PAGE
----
These deaths are senseless tragedies. We only teach our children that drinking alcohol is off limits, and by making it taboo, we make it a mystery. By ignoring the opportunity to teach our young people about the effects of drinking, we in turn neglect to account for their own curiosity about that which is forbidden. In college, where the parents are no longer the authority, our youth learn on their own about what happens when you drink to excess. Some people realize early that loosing the ability to walk and talk is pretty stupid. Some people take longer. Some people never learn. By ignoring the chance to teach our own children that getting drunk is not necessarily the purpose of drinking, we leave them even more susceptible to peer pressure than they already are. In turn, we leave them even more likely to abuse this particular drug. We teach our children to hold our hands when we cross the street, we don't tell them to close their eyes and pretend there's no traffic. Alcohol is a part of American culture, simply saying don't drink too much, and ignoring the prevalence of alcohol in our society will not work. We must do a better job of teaching our children to avoid the dangers of excessive drinking, rather than simply turning a blind eye.

In many of these cases, these men were drinking with friends, and simply wandered off alone to meet their fate. As a rule, you should never travel alone, especially while intoxicated. Party goers must stick together, and use the buddy system.

In many of these cases, those who were lost were over served at a bar. It's a mystery why no bar tender is ever charged in these cases.

Finally, not everyone who has lost their life in the waters of the Midwest has been intoxicated to the point of incapacitation. The death of Chris Jenkins, who was my friend, remains a mystery. His BAC was most likely less than 1.3, which while over the legal limit for driving, certainly was not enough to cause him to wander in to the Mississippi River. Chris was kicked out of the Lone Tree Bar in downtown Minneapolis, without being allowed to call a cab, retrieve his wallet, keys, or cell phone. Chris was forced to walk home by some uncaring bouncer and\or off duty policeman working security, where he met his untimely fate. As the Lone Tree is a known hang out for local police, the investigation in to his disappearance and death was impeded at every turn by the MPD.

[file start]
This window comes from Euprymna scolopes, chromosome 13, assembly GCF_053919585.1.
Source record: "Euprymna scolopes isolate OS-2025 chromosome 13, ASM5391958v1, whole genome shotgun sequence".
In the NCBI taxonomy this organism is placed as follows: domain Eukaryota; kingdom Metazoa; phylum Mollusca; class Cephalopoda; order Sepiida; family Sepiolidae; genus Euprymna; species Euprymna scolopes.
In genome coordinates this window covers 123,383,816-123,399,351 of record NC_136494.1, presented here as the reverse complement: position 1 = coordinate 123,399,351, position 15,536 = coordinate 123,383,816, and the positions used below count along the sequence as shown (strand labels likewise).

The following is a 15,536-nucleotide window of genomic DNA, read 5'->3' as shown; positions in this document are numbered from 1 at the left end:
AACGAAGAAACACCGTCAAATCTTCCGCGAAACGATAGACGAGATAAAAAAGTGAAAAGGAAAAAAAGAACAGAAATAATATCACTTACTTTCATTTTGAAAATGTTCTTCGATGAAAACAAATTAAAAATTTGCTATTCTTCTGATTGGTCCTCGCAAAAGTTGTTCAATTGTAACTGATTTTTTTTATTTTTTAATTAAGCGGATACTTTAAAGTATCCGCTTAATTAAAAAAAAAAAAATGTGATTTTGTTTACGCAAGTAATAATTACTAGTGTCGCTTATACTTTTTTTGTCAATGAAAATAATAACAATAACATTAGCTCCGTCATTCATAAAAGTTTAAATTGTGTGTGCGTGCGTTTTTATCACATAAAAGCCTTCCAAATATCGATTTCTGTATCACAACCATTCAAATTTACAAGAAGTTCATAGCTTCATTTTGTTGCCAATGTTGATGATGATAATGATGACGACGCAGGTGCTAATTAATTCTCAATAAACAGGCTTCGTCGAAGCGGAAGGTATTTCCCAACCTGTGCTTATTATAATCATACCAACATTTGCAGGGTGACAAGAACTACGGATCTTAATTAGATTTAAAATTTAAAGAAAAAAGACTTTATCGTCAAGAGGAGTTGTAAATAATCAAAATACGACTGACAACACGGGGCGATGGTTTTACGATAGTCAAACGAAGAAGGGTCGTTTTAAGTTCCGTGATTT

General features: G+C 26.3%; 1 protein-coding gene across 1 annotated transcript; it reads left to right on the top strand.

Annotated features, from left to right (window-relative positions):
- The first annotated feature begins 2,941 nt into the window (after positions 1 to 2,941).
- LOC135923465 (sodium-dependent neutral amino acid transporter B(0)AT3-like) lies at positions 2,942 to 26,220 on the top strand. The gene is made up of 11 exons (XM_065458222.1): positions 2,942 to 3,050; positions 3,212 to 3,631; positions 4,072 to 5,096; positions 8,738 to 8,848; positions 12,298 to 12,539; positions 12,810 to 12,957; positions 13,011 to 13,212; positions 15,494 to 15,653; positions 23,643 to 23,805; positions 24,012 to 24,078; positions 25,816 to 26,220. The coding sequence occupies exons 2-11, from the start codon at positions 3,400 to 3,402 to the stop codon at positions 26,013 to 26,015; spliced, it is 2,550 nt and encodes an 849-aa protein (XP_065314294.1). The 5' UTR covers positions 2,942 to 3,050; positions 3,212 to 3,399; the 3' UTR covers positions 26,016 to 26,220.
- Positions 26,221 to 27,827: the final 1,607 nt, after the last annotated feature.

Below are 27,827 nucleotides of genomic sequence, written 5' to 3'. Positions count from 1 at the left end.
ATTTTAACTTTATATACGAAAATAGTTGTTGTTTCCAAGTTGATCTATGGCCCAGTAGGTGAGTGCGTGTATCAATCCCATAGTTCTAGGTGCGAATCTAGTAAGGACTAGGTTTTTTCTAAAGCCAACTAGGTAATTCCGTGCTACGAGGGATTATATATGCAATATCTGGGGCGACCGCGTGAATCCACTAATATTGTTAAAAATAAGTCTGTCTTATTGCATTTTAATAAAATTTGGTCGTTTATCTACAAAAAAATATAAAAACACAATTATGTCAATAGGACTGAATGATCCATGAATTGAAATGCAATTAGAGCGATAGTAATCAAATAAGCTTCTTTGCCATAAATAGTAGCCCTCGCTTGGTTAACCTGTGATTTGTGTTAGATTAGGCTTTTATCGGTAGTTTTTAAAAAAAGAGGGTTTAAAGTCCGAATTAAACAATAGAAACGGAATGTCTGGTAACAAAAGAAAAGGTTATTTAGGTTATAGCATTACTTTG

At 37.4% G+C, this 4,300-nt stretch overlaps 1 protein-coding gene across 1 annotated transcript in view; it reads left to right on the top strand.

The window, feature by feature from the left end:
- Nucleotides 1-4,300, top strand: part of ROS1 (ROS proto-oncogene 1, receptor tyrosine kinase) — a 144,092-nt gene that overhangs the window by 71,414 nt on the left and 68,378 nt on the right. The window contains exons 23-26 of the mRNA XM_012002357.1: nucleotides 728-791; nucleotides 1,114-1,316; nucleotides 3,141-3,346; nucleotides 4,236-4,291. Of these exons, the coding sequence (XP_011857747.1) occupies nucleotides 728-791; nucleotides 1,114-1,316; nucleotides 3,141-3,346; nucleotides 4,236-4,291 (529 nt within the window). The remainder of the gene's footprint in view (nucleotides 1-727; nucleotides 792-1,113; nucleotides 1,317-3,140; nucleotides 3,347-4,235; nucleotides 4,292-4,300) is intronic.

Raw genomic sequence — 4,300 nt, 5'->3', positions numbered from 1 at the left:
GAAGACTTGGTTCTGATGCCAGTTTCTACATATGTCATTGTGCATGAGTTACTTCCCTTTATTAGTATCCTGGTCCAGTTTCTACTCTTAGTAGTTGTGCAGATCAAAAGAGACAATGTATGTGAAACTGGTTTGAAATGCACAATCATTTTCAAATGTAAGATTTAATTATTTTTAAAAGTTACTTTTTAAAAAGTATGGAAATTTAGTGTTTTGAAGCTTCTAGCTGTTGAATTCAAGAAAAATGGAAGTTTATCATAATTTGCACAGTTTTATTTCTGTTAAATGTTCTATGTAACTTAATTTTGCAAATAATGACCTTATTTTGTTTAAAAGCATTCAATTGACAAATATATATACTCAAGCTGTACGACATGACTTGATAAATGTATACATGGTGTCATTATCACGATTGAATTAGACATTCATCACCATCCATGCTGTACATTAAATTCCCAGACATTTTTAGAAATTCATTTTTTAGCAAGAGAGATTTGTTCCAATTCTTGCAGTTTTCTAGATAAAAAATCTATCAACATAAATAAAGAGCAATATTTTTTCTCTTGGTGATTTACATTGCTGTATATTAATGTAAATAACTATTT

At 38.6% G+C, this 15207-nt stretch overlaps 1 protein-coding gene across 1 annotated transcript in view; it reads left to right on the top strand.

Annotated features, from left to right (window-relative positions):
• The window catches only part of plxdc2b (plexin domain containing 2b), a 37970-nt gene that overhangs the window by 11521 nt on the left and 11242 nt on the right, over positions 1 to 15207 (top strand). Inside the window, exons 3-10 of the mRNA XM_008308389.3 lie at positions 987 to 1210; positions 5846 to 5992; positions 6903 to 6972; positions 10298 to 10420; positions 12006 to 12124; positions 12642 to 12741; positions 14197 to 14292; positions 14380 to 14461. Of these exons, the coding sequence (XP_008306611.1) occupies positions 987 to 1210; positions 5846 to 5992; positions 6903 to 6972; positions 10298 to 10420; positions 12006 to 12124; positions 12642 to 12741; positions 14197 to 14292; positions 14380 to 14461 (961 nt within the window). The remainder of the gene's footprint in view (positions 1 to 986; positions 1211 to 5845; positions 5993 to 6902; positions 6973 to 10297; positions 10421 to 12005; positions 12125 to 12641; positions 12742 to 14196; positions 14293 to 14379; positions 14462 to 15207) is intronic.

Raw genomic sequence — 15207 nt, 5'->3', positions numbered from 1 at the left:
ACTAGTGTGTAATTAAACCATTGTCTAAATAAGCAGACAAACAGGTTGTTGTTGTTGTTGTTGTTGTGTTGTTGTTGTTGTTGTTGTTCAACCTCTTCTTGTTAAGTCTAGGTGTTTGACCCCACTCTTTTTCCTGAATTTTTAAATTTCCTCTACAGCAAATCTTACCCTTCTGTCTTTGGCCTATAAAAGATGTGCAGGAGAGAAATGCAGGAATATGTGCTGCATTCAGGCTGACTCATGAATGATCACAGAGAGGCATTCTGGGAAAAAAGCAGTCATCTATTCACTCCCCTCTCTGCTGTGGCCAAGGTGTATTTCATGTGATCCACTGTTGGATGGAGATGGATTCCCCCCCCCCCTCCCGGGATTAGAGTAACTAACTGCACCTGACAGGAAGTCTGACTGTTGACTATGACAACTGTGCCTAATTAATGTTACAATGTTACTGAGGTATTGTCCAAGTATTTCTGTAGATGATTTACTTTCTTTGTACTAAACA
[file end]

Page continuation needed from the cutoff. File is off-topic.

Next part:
These deaths are indeed senseless tragedies. Every single death was, and will continue to be, preventable. We need better judgment on the part of the party goers, greater accountability for bars who over serve, and most importantly, a greater penchant for treating our fellow human beings with kindness and respect.
Posted By Anonymous Adam Gamradt, Bloomington, MN : 2:13 PM ET
I live in La Crosse, Wisconsin- a small town home to two universities and a technical college. There was a college student found in the Mississippi river, blocks away from the many downtown bars in La Crosse who drowned after drinking too much a year or so ago. Instead of facing the death for what it was, several people began raising fears of a serial killer as the cause for his death. It became a joke for the rest of us- 'alcohol', La Crosse's serial killer. Still, this accusation detracted from the very real problem that exists with the combination of binge drinking, large number of downtown bars, and the close proximity of La Crosse's rivers- a problem that the city of La Crosse is trying to solve.
Posted By Anonymous Mari-Ann Sartin-Tarm, La Crosse WI : 2:13 PM ET
It's a sad waste when otherwise brilliant young people make stupid decisions.

Ultimately the responsibility for making sure this kind of thing doesn't happen rests on the shoulders of our children. All we can do as parents is educate them and hope they live to regret their mistakes.
Posted By Anonymous Andrea L, Stoney Creek, ON : 2:21 PM ET
Hi Randi, Anderson and crew,

I am a university student in Halifax, Canada, and we have a program here to promote responsible drinking on and off-campus. The society at my university is called the DRAFT team.. Drink Responsibly And Feel Terrific)their idea is you can have fun without having too much to drink.

The committee is made up of students and staff and put on various events across campus during the school year, and especially Frosh/Orientation week.

The events that are put on by the society, are not only fun, but very informative too. Sessions and pamphlets on "females and alcohol use", "Sleep and alcohol", "Binge Drinking" and many other topics.

Here is the website for the DRAFT team for anyone interested:



P.S. Keep up the great work!
Posted By Anonymous Laura C. Halifax, Nova Scotia Canada : 2:21 PM ET
^^ following my 'other comment' because i hit enter accidently i will finish it here:
Of course people think that these happenings are someone elses 'fault' but they really aren't. In fact it's the drinkers fault, along with the alcohol provider's fault. See, if those who are supplying the party were responsible enough to limit the number of drinks or have someone there to limit them, everything would be a little bit better. Then again, even if their wansn't the drinkers should take control (depsite being not completely clean & sober) of drinking and make sure they set a self-limit and enforce it. You can't blame what's already happened on anyone. I'm not targeting anyone, or anything, or certain individuals, I'm just a 'simple-teenage-girl' stating my opinion. TO say the least, nothing really can be done to prevent this. Nothing at all.
Posted By Anonymous Ashley Bryan, North Brunswick, NJ : 2:23 PM ET
I lived in Wisconsin nearly my whole life except for the 12 years I lived in Minnesota. The likelyhood of even a drunk on foot falling into a river is almost non-existant. When young men started "going missing" in Milwaukee I had a real strong hunch we had a serial murderer. And we did. I have a very strong hunch all these missing college boys are also victims of a serial murderer.